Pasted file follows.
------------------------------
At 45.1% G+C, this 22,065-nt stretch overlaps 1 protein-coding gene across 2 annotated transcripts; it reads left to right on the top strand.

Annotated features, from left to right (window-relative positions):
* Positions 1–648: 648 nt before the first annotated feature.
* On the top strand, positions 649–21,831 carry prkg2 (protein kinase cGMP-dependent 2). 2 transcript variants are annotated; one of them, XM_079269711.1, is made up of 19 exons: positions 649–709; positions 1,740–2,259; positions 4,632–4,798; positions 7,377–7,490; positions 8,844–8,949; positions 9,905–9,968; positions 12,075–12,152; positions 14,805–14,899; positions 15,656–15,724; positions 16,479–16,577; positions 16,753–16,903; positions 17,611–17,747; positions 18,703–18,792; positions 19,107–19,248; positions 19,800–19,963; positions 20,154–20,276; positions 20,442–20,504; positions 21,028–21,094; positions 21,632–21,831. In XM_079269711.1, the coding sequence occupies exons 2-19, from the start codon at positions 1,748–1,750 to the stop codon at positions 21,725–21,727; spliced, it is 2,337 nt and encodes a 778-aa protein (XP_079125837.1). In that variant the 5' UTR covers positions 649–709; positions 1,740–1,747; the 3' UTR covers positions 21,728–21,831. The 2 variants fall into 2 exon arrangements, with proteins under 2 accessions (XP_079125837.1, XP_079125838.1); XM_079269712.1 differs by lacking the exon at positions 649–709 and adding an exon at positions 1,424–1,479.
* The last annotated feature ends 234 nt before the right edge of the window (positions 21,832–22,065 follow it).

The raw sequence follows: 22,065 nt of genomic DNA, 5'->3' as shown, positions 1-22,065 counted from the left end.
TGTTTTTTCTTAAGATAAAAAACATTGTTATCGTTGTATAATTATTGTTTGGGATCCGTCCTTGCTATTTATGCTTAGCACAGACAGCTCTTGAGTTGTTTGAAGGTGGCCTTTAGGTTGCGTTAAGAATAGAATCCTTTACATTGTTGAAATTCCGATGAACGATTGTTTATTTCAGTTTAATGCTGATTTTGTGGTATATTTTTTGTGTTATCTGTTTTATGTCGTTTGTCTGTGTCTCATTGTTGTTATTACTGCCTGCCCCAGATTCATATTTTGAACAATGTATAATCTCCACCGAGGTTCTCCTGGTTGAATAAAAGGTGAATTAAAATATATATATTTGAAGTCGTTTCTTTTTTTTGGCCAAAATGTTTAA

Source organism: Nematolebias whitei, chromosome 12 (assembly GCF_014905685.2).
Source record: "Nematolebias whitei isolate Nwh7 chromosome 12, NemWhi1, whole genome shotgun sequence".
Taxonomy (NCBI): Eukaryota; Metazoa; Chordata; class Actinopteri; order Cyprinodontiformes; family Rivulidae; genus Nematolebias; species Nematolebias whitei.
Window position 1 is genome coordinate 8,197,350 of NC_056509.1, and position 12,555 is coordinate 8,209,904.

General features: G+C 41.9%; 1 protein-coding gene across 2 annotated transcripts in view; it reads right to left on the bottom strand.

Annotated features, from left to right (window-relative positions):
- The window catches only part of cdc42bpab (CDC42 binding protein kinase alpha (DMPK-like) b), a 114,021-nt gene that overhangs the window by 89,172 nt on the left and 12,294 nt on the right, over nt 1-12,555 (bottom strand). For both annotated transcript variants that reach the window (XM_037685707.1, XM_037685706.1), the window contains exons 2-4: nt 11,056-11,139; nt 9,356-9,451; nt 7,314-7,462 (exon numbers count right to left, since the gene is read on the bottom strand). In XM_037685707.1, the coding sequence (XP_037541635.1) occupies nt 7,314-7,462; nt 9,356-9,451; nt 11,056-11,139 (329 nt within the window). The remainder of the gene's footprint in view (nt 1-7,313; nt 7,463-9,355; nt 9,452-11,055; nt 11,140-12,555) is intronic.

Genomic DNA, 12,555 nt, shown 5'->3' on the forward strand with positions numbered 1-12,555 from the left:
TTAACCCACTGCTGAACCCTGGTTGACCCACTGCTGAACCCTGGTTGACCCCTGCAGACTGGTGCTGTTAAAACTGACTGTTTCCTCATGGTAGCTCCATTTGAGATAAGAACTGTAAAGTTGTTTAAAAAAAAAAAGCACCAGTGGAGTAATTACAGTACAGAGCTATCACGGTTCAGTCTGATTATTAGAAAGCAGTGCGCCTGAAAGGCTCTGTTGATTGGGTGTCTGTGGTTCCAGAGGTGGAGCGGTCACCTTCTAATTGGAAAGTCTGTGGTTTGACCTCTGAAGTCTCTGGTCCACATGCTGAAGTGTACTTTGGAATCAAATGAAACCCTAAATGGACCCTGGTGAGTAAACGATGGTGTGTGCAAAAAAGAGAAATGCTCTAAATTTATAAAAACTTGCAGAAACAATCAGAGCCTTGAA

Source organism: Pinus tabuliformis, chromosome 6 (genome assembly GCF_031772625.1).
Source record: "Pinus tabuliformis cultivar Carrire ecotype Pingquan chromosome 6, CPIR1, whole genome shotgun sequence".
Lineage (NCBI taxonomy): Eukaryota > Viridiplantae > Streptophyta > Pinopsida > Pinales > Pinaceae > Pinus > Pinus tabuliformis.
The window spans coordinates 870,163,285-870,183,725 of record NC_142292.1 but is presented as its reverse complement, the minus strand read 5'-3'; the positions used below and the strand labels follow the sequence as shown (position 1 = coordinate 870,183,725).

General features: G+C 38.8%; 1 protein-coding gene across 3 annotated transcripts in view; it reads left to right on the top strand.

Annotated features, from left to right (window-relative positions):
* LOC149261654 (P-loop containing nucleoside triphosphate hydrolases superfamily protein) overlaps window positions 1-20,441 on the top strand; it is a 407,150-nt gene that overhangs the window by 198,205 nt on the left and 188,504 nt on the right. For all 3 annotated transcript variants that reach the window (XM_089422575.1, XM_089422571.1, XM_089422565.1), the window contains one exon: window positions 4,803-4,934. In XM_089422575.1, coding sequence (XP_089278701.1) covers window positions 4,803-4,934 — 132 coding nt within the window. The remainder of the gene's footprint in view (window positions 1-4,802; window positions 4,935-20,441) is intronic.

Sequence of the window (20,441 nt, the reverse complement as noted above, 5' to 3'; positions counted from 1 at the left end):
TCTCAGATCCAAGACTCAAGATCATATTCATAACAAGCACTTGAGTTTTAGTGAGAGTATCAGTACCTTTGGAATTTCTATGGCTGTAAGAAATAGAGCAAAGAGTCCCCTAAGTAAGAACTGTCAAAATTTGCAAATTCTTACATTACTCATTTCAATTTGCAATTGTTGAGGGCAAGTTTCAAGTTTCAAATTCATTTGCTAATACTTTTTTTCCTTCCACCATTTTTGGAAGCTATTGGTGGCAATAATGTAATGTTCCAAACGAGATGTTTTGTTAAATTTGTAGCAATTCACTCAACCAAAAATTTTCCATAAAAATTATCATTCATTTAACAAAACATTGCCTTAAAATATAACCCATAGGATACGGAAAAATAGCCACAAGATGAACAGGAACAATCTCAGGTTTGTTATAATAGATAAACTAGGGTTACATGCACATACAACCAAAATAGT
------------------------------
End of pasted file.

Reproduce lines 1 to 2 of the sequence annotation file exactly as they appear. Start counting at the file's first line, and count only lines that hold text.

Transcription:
At 45.1% G+C, this 22,065-nt stretch overlaps 1 protein-coding gene across 2 annotated transcripts; it reads left to right on the top strand.

Annotated features, from left to right (window-relative positions):